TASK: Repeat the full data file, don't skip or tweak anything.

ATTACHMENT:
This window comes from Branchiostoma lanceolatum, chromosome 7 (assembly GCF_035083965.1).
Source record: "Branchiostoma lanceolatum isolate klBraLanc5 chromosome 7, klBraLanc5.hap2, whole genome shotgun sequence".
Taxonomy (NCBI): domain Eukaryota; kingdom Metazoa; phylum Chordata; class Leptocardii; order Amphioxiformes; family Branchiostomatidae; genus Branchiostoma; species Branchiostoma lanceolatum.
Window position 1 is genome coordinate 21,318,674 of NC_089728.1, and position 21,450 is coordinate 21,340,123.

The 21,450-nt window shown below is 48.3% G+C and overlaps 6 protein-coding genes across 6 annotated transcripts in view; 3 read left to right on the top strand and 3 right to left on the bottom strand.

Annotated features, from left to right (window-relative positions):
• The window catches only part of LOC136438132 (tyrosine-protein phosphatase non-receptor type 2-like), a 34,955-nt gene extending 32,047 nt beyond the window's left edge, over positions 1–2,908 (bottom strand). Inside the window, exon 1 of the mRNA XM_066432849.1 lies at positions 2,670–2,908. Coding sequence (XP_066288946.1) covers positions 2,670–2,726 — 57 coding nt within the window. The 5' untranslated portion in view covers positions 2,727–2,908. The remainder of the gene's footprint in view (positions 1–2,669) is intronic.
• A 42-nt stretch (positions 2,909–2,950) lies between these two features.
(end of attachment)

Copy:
This window comes from Branchiostoma lanceolatum, chromosome 7 (assembly GCF_035083965.1).
Source record: "Branchiostoma lanceolatum isolate klBraLanc5 chromosome 7, klBraLanc5.hap2, whole genome shotgun sequence".
Taxonomy (NCBI): domain Eukaryota; kingdom Metazoa; phylum Chordata; class Leptocardii; order Amphioxiformes; family Branchiostomatidae; genus Branchiostoma; species Branchiostoma lanceolatum.
Window position 1 is genome coordinate 21,318,674 of NC_089728.1, and position 21,450 is coordinate 21,340,123.

The 21,450-nt window shown below is 48.3% G+C and overlaps 6 protein-coding genes across 6 annotated transcripts in view; 3 read left to right on the top strand and 3 right to left on the bottom strand.

Annotated features, from left to right (window-relative positions):
• The window catches only part of LOC136438132 (tyrosine-protein phosphatase non-receptor type 2-like), a 34,955-nt gene extending 32,047 nt beyond the window's left edge, over positions 1–2,908 (bottom strand). Inside the window, exon 1 of the mRNA XM_066432849.1 lies at positions 2,670–2,908. Coding sequence (XP_066288946.1) covers positions 2,670–2,726 — 57 coding nt within the window. The 5' untranslated portion in view covers positions 2,727–2,908. The remainder of the gene's footprint in view (positions 1–2,669) is intronic.
• A 42-nt stretch (positions 2,909–2,950) lies between these two features.